Nanoparticles that can arrest the process that leads to narrowed and blocked arteries have been developed by scientists in the US.
More than one person in three will fall victim to arterial disease, known as atherosclerosis, which is linked to heart attacks and strokes.
Fatty deposits rich in cholesterol and dubbed "atheroma", accumulate in the walls of arteries, obstructing the flow of blood and starving the tissue downstream of oxygen and nutrients.
These so-called plaques, which grow slowly as they steadily accumulate more fat from the bloodstream, can also rupture, leading to sudden blockage of the blood vessel and a stroke or heart attack.
Present strategies to prevent this from happening include control of blood pressure, diet and body weight, not smoking and, in people with high blood cholesterol, drugs like statins.
Now, writing in PNAS, Rutgers researcher Prabhas Moghe has developed a nanoparticle-based approach that, at least in mice with the rodent-equivalent of arterial disease, can dramatically slow the disease process.
The particles, which are based on a chemical called PEG - polyethylene glycol - that is know to be well-tolerated in the body, target cells called macrophages. These build up inside arterial plaques and soak up fats and cholesterol using a chemical receptor on the surface of the macrophage that locks on to the fat molecules to pull them into the cell.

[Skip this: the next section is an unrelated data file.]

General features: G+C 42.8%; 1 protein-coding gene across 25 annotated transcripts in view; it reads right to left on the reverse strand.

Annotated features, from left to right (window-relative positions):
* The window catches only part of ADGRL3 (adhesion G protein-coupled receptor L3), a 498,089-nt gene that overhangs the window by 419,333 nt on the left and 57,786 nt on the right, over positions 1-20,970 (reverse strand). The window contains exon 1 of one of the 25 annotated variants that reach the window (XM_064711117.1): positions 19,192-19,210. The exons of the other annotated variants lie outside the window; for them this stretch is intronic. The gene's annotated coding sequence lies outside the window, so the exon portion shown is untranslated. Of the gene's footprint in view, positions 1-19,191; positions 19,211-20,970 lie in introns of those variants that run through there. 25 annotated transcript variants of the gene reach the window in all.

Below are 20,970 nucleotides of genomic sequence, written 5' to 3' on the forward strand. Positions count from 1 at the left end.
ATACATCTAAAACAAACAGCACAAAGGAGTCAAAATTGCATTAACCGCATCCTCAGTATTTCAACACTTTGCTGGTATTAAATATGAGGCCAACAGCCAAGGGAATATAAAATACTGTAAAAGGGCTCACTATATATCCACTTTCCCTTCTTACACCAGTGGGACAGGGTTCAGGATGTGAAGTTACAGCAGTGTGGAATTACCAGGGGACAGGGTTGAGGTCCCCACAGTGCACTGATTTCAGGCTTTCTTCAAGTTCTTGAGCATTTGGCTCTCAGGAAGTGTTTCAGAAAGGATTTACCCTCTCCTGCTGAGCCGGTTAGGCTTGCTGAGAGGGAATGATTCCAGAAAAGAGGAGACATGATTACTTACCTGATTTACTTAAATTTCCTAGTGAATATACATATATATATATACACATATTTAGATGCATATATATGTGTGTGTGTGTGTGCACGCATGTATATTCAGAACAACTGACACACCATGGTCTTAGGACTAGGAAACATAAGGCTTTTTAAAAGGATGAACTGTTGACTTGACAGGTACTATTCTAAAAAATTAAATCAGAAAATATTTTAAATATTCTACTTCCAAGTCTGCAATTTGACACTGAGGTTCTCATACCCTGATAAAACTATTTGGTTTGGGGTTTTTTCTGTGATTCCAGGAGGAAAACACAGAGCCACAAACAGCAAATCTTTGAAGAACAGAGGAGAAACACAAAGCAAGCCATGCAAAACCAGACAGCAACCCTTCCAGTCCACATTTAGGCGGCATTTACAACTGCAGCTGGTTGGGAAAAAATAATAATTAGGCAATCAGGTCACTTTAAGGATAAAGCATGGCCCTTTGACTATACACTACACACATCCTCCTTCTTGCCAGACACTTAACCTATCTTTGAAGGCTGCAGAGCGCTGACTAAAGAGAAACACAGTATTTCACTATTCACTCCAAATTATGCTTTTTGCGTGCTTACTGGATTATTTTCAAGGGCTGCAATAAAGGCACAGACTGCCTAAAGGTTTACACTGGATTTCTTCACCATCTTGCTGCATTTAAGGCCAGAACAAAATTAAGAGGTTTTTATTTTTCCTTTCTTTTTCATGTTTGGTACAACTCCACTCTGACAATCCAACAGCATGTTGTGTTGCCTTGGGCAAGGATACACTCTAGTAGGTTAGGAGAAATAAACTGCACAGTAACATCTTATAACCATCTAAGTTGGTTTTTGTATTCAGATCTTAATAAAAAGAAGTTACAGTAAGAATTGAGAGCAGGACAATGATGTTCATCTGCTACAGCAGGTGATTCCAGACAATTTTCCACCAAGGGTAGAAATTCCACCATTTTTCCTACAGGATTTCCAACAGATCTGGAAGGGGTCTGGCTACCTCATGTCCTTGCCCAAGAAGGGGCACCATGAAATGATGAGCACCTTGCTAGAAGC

"The nanoparticles mimic the part of the cholesterol molecule that the macrophage is looking out for," explains Moghe. "So they get in the way, which stops the fats accumulating, and this prevents the arterial plaques from growing." Sure enough, one month later, mice treated with the nanoparticles had 37% less arterial narrowing, on average, compared with untreated controls.
The nanoparticles could also be traced afterwards to diseased parts of the animals' blood vessels, providing evidence that their physical presence was what was influencing the disease in these animals.
There is, however, some way to go yet before a human can roll up a sleeve for an anti-atheroma shot. Mice are very short lived compared with a human, so it's not clear whether the particles strategy would work on the much longer timescale of a human life.
It's also unclear how frequently they would need to be administered, or what the side effects might be. Moghe is optimistic all the same. "The particles break down to form harmless substances that are excreted naturally from the body," he says.